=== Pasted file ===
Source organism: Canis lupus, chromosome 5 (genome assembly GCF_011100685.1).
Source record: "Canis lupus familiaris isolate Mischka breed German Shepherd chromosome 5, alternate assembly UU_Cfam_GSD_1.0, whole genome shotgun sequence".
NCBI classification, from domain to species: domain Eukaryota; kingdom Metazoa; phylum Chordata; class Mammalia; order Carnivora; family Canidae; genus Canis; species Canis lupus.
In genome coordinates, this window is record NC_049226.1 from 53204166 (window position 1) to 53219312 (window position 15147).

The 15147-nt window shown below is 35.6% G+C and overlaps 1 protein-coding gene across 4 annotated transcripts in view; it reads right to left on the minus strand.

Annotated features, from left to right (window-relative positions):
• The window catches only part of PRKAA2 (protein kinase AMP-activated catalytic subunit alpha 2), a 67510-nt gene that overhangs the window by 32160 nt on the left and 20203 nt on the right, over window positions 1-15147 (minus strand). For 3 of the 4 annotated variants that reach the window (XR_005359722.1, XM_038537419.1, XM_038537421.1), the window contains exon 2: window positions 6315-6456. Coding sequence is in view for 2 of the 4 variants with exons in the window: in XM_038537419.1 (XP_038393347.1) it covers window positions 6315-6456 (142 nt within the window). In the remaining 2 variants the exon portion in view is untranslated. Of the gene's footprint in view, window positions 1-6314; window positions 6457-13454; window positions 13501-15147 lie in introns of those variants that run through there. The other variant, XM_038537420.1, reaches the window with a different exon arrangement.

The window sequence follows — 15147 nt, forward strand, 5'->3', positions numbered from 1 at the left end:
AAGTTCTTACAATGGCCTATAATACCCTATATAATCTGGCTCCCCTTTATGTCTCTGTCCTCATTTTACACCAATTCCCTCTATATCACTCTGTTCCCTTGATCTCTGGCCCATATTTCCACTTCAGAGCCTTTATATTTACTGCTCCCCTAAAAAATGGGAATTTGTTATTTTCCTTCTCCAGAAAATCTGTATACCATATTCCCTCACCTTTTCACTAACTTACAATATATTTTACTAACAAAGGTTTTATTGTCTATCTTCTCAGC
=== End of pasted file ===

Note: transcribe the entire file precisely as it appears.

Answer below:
Source organism: Canis lupus, chromosome 5 (genome assembly GCF_011100685.1).
Source record: "Canis lupus familiaris isolate Mischka breed German Shepherd chromosome 5, alternate assembly UU_Cfam_GSD_1.0, whole genome shotgun sequence".
NCBI classification, from domain to species: domain Eukaryota; kingdom Metazoa; phylum Chordata; class Mammalia; order Carnivora; family Canidae; genus Canis; species Canis lupus.
In genome coordinates, this window is record NC_049226.1 from 53204166 (window position 1) to 53219312 (window position 15147).

The 15147-nt window shown below is 35.6% G+C and overlaps 1 protein-coding gene across 4 annotated transcripts in view; it reads right to left on the minus strand.

Annotated features, from left to right (window-relative positions):
• The window catches only part of PRKAA2 (protein kinase AMP-activated catalytic subunit alpha 2), a 67510-nt gene that overhangs the window by 32160 nt on the left and 20203 nt on the right, over window positions 1-15147 (minus strand). For 3 of the 4 annotated variants that reach the window (XR_005359722.1, XM_038537419.1, XM_038537421.1), the window contains exon 2: window positions 6315-6456. Coding sequence is in view for 2 of the 4 variants with exons in the window: in XM_038537419.1 (XP_038393347.1) it covers window positions 6315-6456 (142 nt within the window). In the remaining 2 variants the exon portion in view is untranslated. Of the gene's footprint in view, window positions 1-6314; window positions 6457-13454; window positions 13501-15147 lie in introns of those variants that run through there. The other variant, XM_038537420.1, reaches the window with a different exon arrangement.

The window sequence follows — 15147 nt, forward strand, 5'->3', positions numbered from 1 at the left end:
AAGTTCTTACAATGGCCTATAATACCCTATATAATCTGGCTCCCCTTTATGTCTCTGTCCTCATTTTACACCAATTCCCTCTATATCACTCTGTTCCCTTGATCTCTGGCCCATATTTCCACTTCAGAGCCTTTATATTTACTGCTCCCCTAAAAAATGGGAATTTGTTATTTTCCTTCTCCAGAAAATCTGTATACCATATTCCCTCACCTTTTCACTAACTTACAATATATTTTACTAACAAAGGTTTTATTGTCTATCTTCTCAGC